If you’re running in the bush this summer, beware of a toxic weed that may be lingering just off the trail. 

Giant Hogweed is a plant in Canada that runners and all outdoorsy sorts need to know about. When this invasive species was spotted in areas across Canada, controlling it made its way to the federal agenda. The weed is highly resilient, toxic, a public health threat, and has the ability to knock out other native plants. 

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Why to keep your distance

If you’re a trail-savvy type, know the threats. The sap of a Giant Hogweed plant is the main concern. According to The Weather Network, it can cause severe skin irritation, painful blisters, scarring, and most daunting: temporary or permanent blindness. If for some reason a person does come in contact with this nasty weed, its best to avoid sunlight. Why? Once a person’s skin has been in contact with the sap, it makes it unable to defend itself against the sun’s rays. This can result in third-degree sunburns.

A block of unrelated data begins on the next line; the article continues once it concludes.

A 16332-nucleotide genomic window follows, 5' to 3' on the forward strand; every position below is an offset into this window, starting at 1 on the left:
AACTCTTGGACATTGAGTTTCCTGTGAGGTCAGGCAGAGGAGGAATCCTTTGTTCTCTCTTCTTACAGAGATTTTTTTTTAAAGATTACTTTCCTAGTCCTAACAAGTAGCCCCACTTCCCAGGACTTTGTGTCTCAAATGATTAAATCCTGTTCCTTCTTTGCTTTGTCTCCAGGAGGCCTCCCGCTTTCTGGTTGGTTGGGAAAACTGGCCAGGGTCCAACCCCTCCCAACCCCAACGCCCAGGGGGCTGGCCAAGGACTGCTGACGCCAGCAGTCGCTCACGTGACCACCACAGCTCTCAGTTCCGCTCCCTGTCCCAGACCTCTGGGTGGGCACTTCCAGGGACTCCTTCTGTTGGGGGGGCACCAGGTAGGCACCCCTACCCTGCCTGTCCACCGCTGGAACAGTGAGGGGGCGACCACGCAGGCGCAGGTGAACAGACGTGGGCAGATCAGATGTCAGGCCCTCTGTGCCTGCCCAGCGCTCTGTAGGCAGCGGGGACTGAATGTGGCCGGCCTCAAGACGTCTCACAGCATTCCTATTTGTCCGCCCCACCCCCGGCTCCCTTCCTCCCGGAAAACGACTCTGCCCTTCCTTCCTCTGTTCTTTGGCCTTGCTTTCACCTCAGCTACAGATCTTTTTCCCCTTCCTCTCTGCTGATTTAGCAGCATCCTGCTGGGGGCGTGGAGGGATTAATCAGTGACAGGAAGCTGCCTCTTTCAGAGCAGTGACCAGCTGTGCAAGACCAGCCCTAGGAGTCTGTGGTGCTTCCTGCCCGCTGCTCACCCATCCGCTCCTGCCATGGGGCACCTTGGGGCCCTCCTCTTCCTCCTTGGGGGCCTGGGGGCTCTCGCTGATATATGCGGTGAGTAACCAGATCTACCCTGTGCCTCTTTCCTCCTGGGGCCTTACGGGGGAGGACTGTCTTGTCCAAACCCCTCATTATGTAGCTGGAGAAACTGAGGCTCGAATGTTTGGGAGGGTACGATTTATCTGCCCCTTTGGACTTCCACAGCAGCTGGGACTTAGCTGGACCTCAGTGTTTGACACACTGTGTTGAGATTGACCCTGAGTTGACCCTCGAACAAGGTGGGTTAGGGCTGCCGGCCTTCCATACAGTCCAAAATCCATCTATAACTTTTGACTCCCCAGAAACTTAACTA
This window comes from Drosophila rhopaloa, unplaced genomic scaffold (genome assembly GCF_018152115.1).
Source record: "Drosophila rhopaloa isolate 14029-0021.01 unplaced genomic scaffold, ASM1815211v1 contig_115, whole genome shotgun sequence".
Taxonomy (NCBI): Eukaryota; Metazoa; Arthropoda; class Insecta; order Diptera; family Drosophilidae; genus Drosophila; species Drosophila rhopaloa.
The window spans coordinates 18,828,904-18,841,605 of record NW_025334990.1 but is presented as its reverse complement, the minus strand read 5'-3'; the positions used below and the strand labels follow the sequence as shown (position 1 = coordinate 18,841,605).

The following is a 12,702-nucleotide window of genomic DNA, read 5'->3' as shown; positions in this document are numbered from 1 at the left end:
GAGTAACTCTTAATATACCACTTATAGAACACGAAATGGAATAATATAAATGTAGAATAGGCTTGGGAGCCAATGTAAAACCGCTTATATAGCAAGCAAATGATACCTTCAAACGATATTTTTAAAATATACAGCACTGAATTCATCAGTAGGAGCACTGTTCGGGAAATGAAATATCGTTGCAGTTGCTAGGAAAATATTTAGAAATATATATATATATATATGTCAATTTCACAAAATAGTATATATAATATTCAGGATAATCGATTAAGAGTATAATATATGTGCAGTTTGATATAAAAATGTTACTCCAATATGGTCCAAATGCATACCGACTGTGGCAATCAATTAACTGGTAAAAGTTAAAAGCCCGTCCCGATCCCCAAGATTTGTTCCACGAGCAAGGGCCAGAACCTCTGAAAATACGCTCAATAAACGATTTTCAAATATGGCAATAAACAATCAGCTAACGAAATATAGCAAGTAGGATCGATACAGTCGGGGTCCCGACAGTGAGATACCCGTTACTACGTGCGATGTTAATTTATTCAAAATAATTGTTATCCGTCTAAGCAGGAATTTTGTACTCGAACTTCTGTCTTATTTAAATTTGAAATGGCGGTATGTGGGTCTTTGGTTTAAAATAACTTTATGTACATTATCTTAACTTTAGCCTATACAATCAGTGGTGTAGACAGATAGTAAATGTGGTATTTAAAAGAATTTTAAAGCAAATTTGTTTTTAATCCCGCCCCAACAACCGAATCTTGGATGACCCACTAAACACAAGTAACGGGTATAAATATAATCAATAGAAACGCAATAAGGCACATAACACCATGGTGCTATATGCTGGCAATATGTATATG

How to spot it in the brush

Now that this plant has (literally) taken root on Canadian soil, eradicating it is out of the question. Recognizing it, reporting it, and a avoiding contact are the three things a trail runner needs to keep in mind. So how do you identify this sucker? As its name suggests, it’s a tall one. It can grow up to four metres tall with its leaves spanning about a metre wide. It blooms umbrella-like clusters white flowers and has prickles on the stem. It’s especially dangerous in summer when it flowers.

If spotted in nature on the run, steer clear and report it to local conservation authorities. 


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1 Comment

  • Craig says:

    “Once a person’s skin has been in contact with the sap, it makes it unable to defend itself against the sun’s rays. This can result in third-degree sunburns.” …

    The sap contains chemicals that are phototoxic, so after it is absorbed by the skin, the exposure to sunlight changes the chemical structure to make them toxic; it is these chemicals which cause the irritations, chemical burns, and blindness. Avoiding sunlight for a couple of days reduces this effect and allows the body time to breakdown or remove these chemicals from the body.

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